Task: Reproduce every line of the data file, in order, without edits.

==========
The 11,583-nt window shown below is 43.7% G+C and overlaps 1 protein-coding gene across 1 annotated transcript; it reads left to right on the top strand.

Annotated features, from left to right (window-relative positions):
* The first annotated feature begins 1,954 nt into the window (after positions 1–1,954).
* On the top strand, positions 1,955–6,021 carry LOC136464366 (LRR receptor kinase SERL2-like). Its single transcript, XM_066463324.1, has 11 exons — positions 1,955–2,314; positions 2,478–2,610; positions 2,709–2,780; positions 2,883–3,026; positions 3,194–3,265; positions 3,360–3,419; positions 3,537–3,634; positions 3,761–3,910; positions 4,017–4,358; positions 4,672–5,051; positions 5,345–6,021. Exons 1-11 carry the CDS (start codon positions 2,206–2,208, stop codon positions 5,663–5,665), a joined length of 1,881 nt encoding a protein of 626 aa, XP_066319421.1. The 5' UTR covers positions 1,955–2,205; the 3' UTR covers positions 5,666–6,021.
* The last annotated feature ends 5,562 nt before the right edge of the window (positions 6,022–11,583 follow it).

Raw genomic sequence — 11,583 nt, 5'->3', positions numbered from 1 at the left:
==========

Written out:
The 11,583-nt window shown below is 43.7% G+C and overlaps 1 protein-coding gene across 1 annotated transcript; it reads left to right on the top strand.

Annotated features, from left to right (window-relative positions):
* The first annotated feature begins 1,954 nt into the window (after positions 1–1,954).
* On the top strand, positions 1,955–6,021 carry LOC136464366 (LRR receptor kinase SERL2-like). Its single transcript, XM_066463324.1, has 11 exons — positions 1,955–2,314; positions 2,478–2,610; positions 2,709–2,780; positions 2,883–3,026; positions 3,194–3,265; positions 3,360–3,419; positions 3,537–3,634; positions 3,761–3,910; positions 4,017–4,358; positions 4,672–5,051; positions 5,345–6,021. Exons 1-11 carry the CDS (start codon positions 2,206–2,208, stop codon positions 5,663–5,665), a joined length of 1,881 nt encoding a protein of 626 aa, XP_066319421.1. The 5' UTR covers positions 1,955–2,205; the 3' UTR covers positions 5,666–6,021.
* The last annotated feature ends 5,562 nt before the right edge of the window (positions 6,022–11,583 follow it).

Raw genomic sequence — 11,583 nt, 5'->3', positions numbered from 1 at the left: